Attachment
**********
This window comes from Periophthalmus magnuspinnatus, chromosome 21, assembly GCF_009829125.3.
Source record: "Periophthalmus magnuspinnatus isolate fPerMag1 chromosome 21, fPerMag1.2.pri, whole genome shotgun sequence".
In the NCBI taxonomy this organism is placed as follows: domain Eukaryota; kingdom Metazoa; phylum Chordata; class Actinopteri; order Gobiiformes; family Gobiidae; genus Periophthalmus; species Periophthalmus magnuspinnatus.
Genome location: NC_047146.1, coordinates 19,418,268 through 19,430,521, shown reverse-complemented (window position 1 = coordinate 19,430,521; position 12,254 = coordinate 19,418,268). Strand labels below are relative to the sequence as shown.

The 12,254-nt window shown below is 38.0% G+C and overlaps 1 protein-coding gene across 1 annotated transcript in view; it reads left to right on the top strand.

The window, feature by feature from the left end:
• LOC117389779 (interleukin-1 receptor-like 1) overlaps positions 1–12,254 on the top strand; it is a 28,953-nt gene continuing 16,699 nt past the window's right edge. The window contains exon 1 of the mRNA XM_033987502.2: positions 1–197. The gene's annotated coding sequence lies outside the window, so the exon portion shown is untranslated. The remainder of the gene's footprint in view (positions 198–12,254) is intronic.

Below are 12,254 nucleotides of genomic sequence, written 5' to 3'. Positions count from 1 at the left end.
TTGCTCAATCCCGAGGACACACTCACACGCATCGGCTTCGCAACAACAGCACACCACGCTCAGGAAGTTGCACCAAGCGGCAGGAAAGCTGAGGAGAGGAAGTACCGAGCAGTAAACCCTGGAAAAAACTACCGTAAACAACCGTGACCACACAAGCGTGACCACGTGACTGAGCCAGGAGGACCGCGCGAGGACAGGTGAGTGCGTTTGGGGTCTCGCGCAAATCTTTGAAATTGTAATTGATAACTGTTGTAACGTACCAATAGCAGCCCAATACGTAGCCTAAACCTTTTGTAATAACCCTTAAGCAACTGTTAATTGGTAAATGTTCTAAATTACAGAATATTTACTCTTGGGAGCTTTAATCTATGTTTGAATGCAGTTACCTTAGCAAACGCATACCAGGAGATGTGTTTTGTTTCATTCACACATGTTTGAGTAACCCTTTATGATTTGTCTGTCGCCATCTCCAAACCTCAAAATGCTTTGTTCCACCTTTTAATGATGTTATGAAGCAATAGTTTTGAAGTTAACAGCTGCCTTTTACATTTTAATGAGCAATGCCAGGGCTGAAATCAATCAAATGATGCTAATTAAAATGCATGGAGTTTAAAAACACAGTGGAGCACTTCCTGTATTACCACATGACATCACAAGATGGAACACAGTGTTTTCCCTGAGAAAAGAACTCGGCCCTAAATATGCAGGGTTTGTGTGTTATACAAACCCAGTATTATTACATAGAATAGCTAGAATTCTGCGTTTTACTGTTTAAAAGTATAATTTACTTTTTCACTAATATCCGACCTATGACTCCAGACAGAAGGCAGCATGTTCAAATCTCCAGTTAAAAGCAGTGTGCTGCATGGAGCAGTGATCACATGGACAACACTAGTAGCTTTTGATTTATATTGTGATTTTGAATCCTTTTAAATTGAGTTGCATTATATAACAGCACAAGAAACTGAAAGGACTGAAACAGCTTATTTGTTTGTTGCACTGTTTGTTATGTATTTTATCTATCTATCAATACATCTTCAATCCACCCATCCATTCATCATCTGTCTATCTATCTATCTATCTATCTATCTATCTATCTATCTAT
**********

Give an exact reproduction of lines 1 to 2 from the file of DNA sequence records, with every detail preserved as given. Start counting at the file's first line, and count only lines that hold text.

This window comes from Periophthalmus magnuspinnatus, chromosome 21, assembly GCF_009829125.3.
Source record: "Periophthalmus magnuspinnatus isolate fPerMag1 chromosome 21, fPerMag1.2.pri, whole genome shotgun sequence".